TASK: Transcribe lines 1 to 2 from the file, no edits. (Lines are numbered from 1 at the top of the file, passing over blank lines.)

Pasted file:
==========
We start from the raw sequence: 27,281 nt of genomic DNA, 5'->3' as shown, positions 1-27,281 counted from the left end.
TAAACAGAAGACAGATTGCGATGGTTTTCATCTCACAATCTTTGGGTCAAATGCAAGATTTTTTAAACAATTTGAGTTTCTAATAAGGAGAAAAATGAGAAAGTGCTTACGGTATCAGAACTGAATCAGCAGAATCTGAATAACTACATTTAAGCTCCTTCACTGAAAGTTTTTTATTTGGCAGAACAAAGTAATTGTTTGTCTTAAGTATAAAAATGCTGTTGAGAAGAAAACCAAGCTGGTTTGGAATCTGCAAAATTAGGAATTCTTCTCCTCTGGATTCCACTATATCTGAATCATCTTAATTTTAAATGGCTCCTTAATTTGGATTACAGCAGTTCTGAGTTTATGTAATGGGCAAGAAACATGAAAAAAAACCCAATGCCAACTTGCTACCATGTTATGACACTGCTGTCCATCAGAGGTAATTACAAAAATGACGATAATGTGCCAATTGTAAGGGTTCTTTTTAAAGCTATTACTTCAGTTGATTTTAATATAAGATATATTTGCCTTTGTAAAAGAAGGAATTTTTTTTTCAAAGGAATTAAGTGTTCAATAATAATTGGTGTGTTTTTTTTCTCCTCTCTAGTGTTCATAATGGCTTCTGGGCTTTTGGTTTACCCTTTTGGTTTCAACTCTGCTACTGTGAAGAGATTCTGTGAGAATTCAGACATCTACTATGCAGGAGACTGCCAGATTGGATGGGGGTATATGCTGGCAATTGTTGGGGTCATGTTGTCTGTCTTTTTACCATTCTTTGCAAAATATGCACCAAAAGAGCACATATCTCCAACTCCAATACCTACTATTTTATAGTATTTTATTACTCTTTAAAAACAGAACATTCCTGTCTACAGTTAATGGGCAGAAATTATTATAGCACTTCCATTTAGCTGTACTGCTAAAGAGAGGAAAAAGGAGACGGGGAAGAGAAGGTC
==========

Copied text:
We start from the raw sequence: 27,281 nt of genomic DNA, 5'->3' as shown, positions 1-27,281 counted from the left end.
TAAACAGAAGACAGATTGCGATGGTTTTCATCTCACAATCTTTGGGTCAAATGCAAGATTTTTTAAACAATTTGAGTTTCTAATAAGGAGAAAAATGAGAAAGTGCTTACGGTATCAGAACTGAATCAGCAGAATCTGAATAACTACATTTAAGCTCCTTCACTGAAAGTTTTTTATTTGGCAGAACAAAGTAATTGTTTGTCTTAAGTATAAAAATGCTGTTGAGAAGAAAACCAAGCTGGTTTGGAATCTGCAAAATTAGGAATTCTTCTCCTCTGGATTCCACTATATCTGAATCATCTTAATTTTAAATGGCTCCTTAATTTGGATTACAGCAGTTCTGAGTTTATGTAATGGGCAAGAAACATGAAAAAAAACCCAATGCCAACTTGCTACCATGTTATGACACTGCTGTCCATCAGAGGTAATTACAAAAATGACGATAATGTGCCAATTGTAAGGGTTCTTTTTAAAGCTATTACTTCAGTTGATTTTAATATAAGATATATTTGCCTTTGTAAAAGAAGGAATTTTTTTTTCAAAGGAATTAAGTGTTCAATAATAATTGGTGTGTTTTTTTTCTCCTCTCTAGTGTTCATAATGGCTTCTGGGCTTTTGGTTTACCCTTTTGGTTTCAACTCTGCTACTGTGAAGAGATTCTGTGAGAATTCAGACATCTACTATGCAGGAGACTGCCAGATTGGATGGGGGTATATGCTGGCAATTGTTGGGGTCATGTTGTCTGTCTTTTTACCATTCTTTGCAAAATATGCACCAAAAGAGCACATATCTCCAACTCCAATACCTACTATTTTATAGTATTTTATTACTCTTTAAAAACAGAACATTCCTGTCTACAGTTAATGGGCAGAAATTATTATAGCACTTCCATTTAGCTGTACTGCTAAAGAGAGGAAAAAGGAGACGGGGAAGAGAAGGTC